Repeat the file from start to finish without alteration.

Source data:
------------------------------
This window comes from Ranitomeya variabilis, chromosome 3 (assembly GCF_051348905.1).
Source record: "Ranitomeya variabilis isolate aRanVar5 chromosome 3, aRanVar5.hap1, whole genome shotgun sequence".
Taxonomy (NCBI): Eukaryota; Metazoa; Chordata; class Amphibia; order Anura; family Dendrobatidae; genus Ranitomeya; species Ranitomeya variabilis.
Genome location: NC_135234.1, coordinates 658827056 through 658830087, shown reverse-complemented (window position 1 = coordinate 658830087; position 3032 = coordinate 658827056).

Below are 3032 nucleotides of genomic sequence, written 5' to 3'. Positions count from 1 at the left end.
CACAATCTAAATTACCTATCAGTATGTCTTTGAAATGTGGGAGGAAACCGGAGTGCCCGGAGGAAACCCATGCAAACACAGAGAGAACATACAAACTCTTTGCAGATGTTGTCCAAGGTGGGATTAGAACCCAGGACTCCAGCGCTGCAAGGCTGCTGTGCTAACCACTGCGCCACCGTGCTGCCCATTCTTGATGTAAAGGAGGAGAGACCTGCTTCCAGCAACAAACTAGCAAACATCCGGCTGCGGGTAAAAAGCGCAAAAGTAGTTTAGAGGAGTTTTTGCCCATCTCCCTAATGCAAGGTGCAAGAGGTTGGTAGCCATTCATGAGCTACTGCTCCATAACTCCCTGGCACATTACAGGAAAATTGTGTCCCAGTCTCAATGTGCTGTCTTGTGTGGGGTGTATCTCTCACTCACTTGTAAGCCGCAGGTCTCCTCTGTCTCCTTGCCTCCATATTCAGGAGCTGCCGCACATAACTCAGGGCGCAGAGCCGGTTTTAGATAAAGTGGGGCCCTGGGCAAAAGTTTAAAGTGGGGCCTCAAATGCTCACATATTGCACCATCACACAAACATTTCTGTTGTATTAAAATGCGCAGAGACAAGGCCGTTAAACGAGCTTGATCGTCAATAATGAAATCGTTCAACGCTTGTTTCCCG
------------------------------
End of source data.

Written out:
This window comes from Ranitomeya variabilis, chromosome 3 (assembly GCF_051348905.1).
Source record: "Ranitomeya variabilis isolate aRanVar5 chromosome 3, aRanVar5.hap1, whole genome shotgun sequence".
Taxonomy (NCBI): Eukaryota; Metazoa; Chordata; class Amphibia; order Anura; family Dendrobatidae; genus Ranitomeya; species Ranitomeya variabilis.
Genome location: NC_135234.1, coordinates 658827056 through 658830087, shown reverse-complemented (window position 1 = coordinate 658830087; position 3032 = coordinate 658827056).

Below are 3032 nucleotides of genomic sequence, written 5' to 3'. Positions count from 1 at the left end.
CACAATCTAAATTACCTATCAGTATGTCTTTGAAATGTGGGAGGAAACCGGAGTGCCCGGAGGAAACCCATGCAAACACAGAGAGAACATACAAACTCTTTGCAGATGTTGTCCAAGGTGGGATTAGAACCCAGGACTCCAGCGCTGCAAGGCTGCTGTGCTAACCACTGCGCCACCGTGCTGCCCATTCTTGATGTAAAGGAGGAGAGACCTGCTTCCAGCAACAAACTAGCAAACATCCGGCTGCGGGTAAAAAGCGCAAAAGTAGTTTAGAGGAGTTTTTGCCCATCTCCCTAATGCAAGGTGCAAGAGGTTGGTAGCCATTCATGAGCTACTGCTCCATAACTCCCTGGCACATTACAGGAAAATTGTGTCCCAGTCTCAATGTGCTGTCTTGTGTGGGGTGTATCTCTCACTCACTTGTAAGCCGCAGGTCTCCTCTGTCTCCTTGCCTCCATATTCAGGAGCTGCCGCACATAACTCAGGGCGCAGAGCCGGTTTTAGATAAAGTGGGGCCCTGGGCAAAAGTTTAAAGTGGGGCCTCAAATGCTCACATATTGCACCATCACACAAACATTTCTGTTGTATTAAAATGCGCAGAGACAAGGCCGTTAAACGAGCTTGATCGTCAATAATGAAATCGTTCAACGCTTGTTTCCCG